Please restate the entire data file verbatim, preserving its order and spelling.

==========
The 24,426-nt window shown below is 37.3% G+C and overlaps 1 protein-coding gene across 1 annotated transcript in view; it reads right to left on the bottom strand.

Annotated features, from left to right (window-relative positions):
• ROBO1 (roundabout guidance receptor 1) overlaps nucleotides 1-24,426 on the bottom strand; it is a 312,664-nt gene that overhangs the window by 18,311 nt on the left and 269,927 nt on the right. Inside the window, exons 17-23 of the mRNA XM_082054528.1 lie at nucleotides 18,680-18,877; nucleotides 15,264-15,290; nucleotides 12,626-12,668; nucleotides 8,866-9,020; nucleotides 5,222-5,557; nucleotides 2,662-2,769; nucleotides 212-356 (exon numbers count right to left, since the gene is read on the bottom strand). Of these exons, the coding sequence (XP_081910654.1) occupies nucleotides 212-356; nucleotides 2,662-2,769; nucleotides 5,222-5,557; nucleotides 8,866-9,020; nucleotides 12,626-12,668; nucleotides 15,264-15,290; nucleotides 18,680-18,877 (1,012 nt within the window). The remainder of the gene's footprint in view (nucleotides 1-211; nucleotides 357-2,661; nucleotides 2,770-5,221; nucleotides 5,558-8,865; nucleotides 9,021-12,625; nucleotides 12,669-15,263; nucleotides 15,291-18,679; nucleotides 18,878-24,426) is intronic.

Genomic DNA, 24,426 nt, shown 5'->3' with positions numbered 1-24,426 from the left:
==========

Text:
The 24,426-nt window shown below is 37.3% G+C and overlaps 1 protein-coding gene across 1 annotated transcript in view; it reads right to left on the bottom strand.

Annotated features, from left to right (window-relative positions):
• ROBO1 (roundabout guidance receptor 1) overlaps nucleotides 1-24,426 on the bottom strand; it is a 312,664-nt gene that overhangs the window by 18,311 nt on the left and 269,927 nt on the right. Inside the window, exons 17-23 of the mRNA XM_082054528.1 lie at nucleotides 18,680-18,877; nucleotides 15,264-15,290; nucleotides 12,626-12,668; nucleotides 8,866-9,020; nucleotides 5,222-5,557; nucleotides 2,662-2,769; nucleotides 212-356 (exon numbers count right to left, since the gene is read on the bottom strand). Of these exons, the coding sequence (XP_081910654.1) occupies nucleotides 212-356; nucleotides 2,662-2,769; nucleotides 5,222-5,557; nucleotides 8,866-9,020; nucleotides 12,626-12,668; nucleotides 15,264-15,290; nucleotides 18,680-18,877 (1,012 nt within the window). The remainder of the gene's footprint in view (nucleotides 1-211; nucleotides 357-2,661; nucleotides 2,770-5,221; nucleotides 5,558-8,865; nucleotides 9,021-12,625; nucleotides 12,669-15,263; nucleotides 15,291-18,679; nucleotides 18,878-24,426) is intronic.

Genomic DNA, 24,426 nt, shown 5'->3' with positions numbered 1-24,426 from the left: